Talented amateur geologist Geoff Toye, of The Street, Slinfold, died last week aged 60.
Mr Toye was best known locally for a find near Ockley in 2001, when he discovered the remains of a dinosaur - the most complete Iguanadon atherfieldensis ever found in the UK.
The species is now thought to belong to a new genus of dinosaurs, and has been reclassified as Mantellisaurus atherfieldensis.
The Cretaceous-era herbivore would have lived locally 130 million years ago.
It is thought to have looked like a smaller version of the well-known iguanadon.
Mr Toye had a place in scientific history even before the dinosaur discovery, having found a previously unknown species of fossil dragonfly near Rudgwick in 1997.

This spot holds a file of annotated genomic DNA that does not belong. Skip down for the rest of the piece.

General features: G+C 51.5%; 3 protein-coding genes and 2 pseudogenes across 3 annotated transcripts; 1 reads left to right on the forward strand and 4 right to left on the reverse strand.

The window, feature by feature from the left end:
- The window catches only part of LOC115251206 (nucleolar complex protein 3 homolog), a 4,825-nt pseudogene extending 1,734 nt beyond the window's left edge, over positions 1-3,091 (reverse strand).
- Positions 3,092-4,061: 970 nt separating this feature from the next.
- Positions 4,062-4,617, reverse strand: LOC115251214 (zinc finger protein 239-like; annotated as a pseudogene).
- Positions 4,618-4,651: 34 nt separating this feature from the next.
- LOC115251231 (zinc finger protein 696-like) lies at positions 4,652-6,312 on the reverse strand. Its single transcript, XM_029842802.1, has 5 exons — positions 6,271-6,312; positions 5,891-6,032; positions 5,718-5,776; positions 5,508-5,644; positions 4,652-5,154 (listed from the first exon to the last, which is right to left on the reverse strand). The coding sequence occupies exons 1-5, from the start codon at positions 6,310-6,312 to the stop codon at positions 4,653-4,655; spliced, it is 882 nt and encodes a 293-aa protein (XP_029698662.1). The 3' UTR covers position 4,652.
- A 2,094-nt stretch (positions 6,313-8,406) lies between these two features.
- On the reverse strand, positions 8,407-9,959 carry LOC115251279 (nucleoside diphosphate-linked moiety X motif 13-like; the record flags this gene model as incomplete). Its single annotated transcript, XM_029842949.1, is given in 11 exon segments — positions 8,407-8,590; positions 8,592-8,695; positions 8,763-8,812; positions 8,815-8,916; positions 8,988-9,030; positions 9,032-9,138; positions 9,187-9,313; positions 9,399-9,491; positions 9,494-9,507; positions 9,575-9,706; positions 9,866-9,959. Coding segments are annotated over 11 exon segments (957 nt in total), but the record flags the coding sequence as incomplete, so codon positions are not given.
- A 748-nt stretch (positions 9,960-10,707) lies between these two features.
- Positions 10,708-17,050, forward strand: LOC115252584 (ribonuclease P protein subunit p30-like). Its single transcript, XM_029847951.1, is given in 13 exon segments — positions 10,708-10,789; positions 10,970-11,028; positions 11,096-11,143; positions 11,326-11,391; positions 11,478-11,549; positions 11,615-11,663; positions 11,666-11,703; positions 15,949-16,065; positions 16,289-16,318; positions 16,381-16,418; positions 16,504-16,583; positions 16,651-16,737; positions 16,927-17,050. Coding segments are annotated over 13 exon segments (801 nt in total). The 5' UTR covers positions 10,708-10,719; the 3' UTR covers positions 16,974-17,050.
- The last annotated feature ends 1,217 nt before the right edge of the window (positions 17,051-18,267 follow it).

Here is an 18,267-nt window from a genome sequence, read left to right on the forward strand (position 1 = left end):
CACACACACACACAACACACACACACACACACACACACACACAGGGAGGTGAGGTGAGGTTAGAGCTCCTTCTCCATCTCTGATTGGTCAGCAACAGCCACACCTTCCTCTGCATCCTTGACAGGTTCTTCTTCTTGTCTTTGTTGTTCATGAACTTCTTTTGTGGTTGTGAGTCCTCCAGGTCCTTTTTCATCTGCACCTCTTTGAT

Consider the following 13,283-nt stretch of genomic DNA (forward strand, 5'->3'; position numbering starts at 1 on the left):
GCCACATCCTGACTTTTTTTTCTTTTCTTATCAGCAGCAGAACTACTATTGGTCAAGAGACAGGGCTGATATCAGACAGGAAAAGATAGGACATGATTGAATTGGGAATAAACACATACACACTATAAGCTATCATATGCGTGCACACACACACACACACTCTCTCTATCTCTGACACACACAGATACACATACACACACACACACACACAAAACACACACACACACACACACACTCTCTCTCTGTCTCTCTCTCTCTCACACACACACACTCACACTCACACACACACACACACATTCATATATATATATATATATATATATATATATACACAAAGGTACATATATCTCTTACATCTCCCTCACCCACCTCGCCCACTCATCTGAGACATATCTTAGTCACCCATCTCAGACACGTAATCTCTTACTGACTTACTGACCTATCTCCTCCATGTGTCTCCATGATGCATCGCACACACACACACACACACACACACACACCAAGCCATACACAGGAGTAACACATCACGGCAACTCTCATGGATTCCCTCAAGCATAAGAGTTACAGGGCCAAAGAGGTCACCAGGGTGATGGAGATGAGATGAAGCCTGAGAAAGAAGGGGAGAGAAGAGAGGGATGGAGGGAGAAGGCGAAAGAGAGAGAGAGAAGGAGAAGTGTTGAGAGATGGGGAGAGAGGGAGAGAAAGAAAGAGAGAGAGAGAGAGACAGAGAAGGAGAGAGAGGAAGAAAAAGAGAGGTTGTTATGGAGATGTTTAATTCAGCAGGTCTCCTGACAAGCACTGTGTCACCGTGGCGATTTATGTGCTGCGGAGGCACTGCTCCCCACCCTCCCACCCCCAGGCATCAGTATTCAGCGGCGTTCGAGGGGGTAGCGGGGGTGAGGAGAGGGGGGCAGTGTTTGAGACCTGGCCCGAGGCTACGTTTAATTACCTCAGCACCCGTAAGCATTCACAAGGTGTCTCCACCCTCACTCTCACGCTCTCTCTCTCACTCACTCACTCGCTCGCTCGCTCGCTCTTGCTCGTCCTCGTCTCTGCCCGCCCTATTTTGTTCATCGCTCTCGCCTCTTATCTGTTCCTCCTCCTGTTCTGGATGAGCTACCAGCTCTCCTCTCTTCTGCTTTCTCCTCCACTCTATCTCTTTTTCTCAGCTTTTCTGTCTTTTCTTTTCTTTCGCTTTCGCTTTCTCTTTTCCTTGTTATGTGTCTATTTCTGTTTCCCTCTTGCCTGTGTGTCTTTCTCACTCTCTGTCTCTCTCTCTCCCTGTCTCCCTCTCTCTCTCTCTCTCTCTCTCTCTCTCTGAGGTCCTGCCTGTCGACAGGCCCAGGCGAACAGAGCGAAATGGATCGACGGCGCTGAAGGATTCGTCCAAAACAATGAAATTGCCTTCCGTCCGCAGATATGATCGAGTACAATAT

The dragonfly, named Angloaeschnidium toyei after its discoverer, is on display at Maidstone Museum.
Mr Toye’s widow Gillian told the County Times: “He had hundreds of friends - I don’t know how we’re going to fit them in the church for the funeral.
“He really lived life to the full - he liked to do everything.”
Apart from being an amateur geologist, Mr Toye was very knowledgeable about archaeology and wildlife, with a degree in zoology from Southampton University. He was also a talented musician, playing the guitar and the mandolin.
His brother Dave said Mr Toye had a real knack forspotting fossils or flint arrowheads whenever he went for a walk.
While he was out walking, Mr Toye could also identify everything from species of insects to trees.
The dinosaur find was made while on a geological field trip, when he spotted a fossil rib that everyone else had walked past.
The funeral will be held at St Peters Church, Slinfold, from noon on September 14.